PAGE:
‘Dense,’ seeks to build a community of creators through a unique NJ design magazine and festival

“We thought it was time to bring something to New Jersey. I think some people worry that calling themselves Jersey-based comes with some kind of liability.” 

Dense is a design magazine about New Jersey, but it’s not what you think. In its pages, you won’t find glossy photo spreads of ritzy mansion interiors or roundups of things to buy. In fact, the first issue centered on something you likely consider the antithesis of glamor: the Turnpike. 

The only thing Dense wants to sell you is the idea that New Jersey, as America’s most densely populated state, can teach the rest of the world how design has shaped our past and how it can shape our future.

The magazine, which was founded by Lune Ames and Petia Morozov and whose editors include Andrew Harrison and Gretchen Von Koenig, launched last year via Kickstarter.

Now, Dense is ready to expand its vision and is looking toward a new venture: bringing a fair celebrating zines and art books to New Jersey. Dense has partnered with the Monira Foundation and Mana Contemporary to present the first annual Jersey Art Book Fair in Jersey City on Jan.28 and 29, 2023. The two-day event will host exhibitors, workshops, parties, and more.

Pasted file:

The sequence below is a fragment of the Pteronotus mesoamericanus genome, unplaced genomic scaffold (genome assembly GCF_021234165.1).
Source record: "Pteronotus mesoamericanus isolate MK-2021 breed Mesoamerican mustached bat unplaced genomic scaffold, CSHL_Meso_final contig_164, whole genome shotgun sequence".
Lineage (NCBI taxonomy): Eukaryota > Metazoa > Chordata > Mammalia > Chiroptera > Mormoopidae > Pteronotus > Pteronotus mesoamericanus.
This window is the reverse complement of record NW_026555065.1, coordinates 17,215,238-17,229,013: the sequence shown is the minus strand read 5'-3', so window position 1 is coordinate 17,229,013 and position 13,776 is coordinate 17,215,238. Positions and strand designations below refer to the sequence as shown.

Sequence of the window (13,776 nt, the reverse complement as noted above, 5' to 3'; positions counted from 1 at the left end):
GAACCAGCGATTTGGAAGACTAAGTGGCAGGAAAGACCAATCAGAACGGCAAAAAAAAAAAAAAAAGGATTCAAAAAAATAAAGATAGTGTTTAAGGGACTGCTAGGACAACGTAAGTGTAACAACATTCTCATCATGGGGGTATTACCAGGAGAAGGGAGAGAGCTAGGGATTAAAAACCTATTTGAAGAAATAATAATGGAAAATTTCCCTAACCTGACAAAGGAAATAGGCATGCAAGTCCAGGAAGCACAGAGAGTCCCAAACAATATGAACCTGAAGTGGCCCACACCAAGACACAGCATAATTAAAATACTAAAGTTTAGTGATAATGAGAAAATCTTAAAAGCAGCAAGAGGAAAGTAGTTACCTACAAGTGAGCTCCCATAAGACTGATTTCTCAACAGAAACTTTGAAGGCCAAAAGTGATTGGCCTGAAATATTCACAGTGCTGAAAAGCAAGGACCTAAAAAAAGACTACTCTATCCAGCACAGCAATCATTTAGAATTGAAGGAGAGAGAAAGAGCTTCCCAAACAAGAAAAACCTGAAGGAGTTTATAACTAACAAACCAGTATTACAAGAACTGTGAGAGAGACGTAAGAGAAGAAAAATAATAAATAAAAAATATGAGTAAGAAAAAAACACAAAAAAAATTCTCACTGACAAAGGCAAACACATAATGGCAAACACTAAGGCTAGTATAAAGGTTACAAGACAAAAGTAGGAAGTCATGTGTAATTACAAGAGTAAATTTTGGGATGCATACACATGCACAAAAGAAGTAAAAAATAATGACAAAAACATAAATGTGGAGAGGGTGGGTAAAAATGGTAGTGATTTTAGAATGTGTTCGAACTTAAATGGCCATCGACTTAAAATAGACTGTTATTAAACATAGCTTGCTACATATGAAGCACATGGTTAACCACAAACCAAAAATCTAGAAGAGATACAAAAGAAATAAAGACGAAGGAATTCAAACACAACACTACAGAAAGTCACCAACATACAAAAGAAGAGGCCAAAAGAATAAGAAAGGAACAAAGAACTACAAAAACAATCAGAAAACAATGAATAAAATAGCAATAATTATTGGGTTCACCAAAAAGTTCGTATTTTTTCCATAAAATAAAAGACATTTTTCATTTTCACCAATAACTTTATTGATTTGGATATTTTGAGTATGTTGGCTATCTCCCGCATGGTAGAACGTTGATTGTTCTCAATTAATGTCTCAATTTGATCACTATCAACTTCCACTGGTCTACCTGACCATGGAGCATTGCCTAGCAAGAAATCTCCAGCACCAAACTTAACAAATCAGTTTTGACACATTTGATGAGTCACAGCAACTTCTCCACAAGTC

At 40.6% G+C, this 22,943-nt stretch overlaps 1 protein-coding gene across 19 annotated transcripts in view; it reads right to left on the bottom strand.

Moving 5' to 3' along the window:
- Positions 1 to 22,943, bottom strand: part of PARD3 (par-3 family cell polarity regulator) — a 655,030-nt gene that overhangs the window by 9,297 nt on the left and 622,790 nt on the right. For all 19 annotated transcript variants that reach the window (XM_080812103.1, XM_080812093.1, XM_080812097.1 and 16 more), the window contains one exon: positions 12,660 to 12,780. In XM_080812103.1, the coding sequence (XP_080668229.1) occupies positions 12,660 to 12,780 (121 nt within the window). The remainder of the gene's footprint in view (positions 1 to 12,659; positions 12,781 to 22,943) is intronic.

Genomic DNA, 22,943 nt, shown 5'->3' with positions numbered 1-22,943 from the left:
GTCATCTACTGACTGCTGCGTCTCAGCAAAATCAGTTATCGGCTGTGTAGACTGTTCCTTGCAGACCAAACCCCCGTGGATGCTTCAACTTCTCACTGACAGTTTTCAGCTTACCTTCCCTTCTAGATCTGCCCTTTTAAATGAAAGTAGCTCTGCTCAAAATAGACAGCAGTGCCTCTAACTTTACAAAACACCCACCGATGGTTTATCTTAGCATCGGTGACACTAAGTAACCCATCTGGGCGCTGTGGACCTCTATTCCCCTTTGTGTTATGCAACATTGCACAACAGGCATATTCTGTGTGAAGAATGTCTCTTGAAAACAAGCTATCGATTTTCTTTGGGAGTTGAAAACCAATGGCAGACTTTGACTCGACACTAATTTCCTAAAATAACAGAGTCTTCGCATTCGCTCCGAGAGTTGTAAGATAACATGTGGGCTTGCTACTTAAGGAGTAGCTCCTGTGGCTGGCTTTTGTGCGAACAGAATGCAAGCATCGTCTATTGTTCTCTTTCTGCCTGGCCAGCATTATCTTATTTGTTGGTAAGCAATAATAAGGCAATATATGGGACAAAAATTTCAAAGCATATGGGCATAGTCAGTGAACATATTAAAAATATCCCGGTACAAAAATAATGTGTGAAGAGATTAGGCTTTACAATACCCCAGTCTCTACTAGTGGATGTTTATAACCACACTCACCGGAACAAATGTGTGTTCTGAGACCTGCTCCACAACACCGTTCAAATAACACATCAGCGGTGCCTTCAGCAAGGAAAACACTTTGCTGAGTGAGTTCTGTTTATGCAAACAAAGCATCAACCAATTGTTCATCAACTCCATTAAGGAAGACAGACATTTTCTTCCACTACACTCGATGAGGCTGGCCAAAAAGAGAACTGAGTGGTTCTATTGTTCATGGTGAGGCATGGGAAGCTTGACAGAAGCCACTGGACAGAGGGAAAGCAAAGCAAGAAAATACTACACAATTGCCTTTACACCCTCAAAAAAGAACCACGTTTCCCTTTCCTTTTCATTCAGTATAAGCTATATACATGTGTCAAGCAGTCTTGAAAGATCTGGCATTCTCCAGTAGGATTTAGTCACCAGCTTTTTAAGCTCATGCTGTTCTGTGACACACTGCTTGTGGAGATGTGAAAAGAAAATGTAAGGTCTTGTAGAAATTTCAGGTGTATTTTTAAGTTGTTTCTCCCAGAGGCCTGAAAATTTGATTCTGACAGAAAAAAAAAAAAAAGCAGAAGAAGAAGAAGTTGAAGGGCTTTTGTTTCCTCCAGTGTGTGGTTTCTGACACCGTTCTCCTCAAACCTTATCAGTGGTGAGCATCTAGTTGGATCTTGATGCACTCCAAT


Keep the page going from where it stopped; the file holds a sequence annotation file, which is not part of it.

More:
“When Dense was first conceived, we always thought of ourselves as a zine,” says Morozov.

Art books and zines can sometimes be the same thing, but generally zines are a bit scrappy, often made from regular copy paper and stapled, and art books are constructed to more closely resemble books you might find in a store. Any type of writing or artwork can make a good zine, and traditionally the format has been particularly appealing for members of marginalized communities who have been shut out of some more traditional publishing opportunities.

“We’re really hoping we can build a community of book artists, zine makers, small presses and independent publishers here in New Jersey,” says Morozov. 

The Jersey Art Book Fair plans to host over 50 bookmaker exhibitors, including artists, photographers, writers, designers, publishers, small presses and printers whose work will include zines, broadsides, graphic novels and more. Other mediums may include bookbinding, screen printing, pop-up books, letterpress and paper making. Exhibitors are still being finalized and will be announced on the JAB website in December.

Though exhibitors may come from anywhere, there will definitely be an emphasis on highlighting artists with New Jersey ties. “We thought it was time to bring something to New Jersey,” Morozov says, in part because, “I think some people worry that calling themselves Jersey-based comes with some kind of liability.” 

While attending the biggest book fair in the United States, she wore a Dense shirt that reads “The City of New Jersey,” hoping it would start conversations that would connect her to artists from the state. Sure enough, though she only met one artist at the event who was listed as a New Jersey artist, several more artists commented on the shirt and revealed they were from the state, but had since moved.